Page 14 of 15
TRAGIC AND BANAL SCRIPTS. Some scripts are tragic and some scripts are banal. Tragic scripts are highly dramatic such as drug addiction, suicide or "mental illness." Banal, or garden-variety scripts are less dramatic but more common. They are the melodramas of everyday life. They usually affect large sub-groups of people such as men, women, racial groups or teenagers. People in these sub-groups are scripted to live their lives in certain set ways: in the past women were supposed to be emotional loving home-makers, and have no permission to be logical, strong or independent; men to be logical, strong, bread-winners, with no permission to be childlike, scared, needy nurturing or openly loving. A banal script's life course may be: going from bad to worse, never having fun, always being in debt or taking care of others and neglecting oneself..
Members of certain nationalities or races are supposed to be smart or stupid or honest or devious or good athletes or reckless or cold and so on. Some cultures, script their children to be competitive so that they have trouble cooperating and living with each other. Other cultures emphasize cooperation and cause people who are strong individuals to feel thy are no OK. These cultural scripts can affect whole populations in a harmful way.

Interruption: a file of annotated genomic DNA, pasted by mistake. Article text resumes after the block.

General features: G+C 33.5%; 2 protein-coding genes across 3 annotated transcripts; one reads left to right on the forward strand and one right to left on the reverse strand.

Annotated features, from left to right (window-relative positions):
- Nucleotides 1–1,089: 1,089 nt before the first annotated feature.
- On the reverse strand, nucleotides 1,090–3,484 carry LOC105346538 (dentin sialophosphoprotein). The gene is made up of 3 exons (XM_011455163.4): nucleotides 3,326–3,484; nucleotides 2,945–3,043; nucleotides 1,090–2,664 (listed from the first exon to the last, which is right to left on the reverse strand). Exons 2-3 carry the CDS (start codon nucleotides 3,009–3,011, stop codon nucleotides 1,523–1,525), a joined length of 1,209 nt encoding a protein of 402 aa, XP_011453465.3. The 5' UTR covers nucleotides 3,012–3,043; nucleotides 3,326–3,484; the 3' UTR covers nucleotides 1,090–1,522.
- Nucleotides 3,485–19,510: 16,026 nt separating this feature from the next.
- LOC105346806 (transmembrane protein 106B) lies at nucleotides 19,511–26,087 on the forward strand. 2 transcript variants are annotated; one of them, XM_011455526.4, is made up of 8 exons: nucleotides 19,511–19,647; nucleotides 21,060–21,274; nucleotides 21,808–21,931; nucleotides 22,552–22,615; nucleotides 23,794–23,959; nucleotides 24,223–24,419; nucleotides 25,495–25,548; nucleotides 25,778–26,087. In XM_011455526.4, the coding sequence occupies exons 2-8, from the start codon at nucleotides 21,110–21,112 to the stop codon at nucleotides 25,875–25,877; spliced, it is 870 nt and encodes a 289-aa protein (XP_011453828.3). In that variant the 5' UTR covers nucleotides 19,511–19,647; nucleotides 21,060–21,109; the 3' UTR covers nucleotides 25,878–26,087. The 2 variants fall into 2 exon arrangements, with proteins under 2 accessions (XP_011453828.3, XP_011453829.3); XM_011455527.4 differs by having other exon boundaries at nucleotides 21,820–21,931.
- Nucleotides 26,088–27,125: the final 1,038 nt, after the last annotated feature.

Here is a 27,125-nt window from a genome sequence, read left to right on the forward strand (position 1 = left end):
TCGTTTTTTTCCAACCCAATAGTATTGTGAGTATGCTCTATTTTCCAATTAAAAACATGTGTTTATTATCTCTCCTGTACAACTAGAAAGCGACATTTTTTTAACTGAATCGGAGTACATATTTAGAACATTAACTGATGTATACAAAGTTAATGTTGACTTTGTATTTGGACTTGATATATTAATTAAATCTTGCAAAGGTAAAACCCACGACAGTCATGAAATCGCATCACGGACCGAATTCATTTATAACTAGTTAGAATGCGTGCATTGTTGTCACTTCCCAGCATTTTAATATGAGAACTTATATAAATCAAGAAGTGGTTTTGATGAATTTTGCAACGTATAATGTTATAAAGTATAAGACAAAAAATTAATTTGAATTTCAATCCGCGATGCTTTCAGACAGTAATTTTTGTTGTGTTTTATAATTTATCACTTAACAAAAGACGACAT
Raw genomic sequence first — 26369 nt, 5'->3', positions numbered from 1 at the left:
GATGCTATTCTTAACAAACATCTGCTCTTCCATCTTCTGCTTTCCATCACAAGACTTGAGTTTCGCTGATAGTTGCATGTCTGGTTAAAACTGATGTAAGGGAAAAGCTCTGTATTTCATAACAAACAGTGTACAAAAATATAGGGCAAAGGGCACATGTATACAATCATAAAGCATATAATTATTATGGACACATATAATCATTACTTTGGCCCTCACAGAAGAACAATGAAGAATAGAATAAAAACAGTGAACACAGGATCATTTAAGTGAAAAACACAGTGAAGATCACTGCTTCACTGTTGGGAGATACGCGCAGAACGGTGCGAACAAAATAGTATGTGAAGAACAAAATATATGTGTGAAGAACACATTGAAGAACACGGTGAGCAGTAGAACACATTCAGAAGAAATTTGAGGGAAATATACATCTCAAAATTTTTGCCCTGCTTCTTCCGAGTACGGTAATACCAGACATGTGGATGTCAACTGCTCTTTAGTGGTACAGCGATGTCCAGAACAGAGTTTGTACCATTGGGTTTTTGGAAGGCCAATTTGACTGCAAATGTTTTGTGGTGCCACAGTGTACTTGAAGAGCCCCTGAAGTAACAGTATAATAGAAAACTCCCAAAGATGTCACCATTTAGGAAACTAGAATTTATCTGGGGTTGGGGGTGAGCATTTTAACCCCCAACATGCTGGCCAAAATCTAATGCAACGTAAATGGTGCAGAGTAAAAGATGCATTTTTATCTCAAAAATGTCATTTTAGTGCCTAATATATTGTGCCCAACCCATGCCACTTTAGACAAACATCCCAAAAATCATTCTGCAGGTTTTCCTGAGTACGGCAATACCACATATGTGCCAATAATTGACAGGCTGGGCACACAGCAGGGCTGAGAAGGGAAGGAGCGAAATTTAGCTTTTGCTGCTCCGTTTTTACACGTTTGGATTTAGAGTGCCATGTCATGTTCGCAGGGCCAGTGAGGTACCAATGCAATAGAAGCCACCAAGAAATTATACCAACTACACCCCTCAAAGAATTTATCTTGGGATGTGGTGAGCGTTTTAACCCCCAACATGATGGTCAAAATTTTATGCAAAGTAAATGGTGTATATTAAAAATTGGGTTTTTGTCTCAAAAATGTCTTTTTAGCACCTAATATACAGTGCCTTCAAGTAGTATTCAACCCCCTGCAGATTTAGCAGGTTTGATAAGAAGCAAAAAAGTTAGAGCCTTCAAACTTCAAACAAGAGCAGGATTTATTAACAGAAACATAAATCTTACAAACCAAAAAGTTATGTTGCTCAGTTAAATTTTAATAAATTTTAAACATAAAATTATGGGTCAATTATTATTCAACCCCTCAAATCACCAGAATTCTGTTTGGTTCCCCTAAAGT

RACKETS. One aspect of scripts is the existential payoff of games is the bad feelings which are accumulated and can eventually blow up and lead to an emotional disaster. Each game's existential payoff accumulates to eventually cause a predicted script outcome. Some people collect angry feelings that they will eventually justify a divorce. Others accumulate depressive feelings toward a suicide. The fact that they are creating situations which produce the negative feelings of their script choice is called their emotional racket.
PERMISSION, PROTECTION and POTENCY. Permission is a very important part of a transactional analysis. It's a situation in which the educator or therapist says, "You can do what your parents or other people told was wrong" or "You don't have to keep doing what you decided to do as a child." For example, if a person who is now very shy was told "Don't ask for anything," one permission would be to ask for what is wanted or needed. "Ask for strokes, you deserve them." When a person takes a permission and goes against parental and social demands and wishes, their Child is apt to get very frightened. That is why protection is a very important part of change. Protection is given or offered by the teacher or therapist, preferably with a group's support, to a person who is ready to change his or her script. The therapist and the group offer protection to the person when they say, "Don't worry, everything's going to be all right. We'll back you up and take care of you when you're scared." Permission and protection increase the therapeutic potency of a transactional analysts by introducing the Nurturing Parent into the situation. Use of the therapist's Parent and Child (as when having fun during therapy) makes the transactional analyst more effective than the professional who uses only one-third of his personality and relates to clients only with his or her Adult.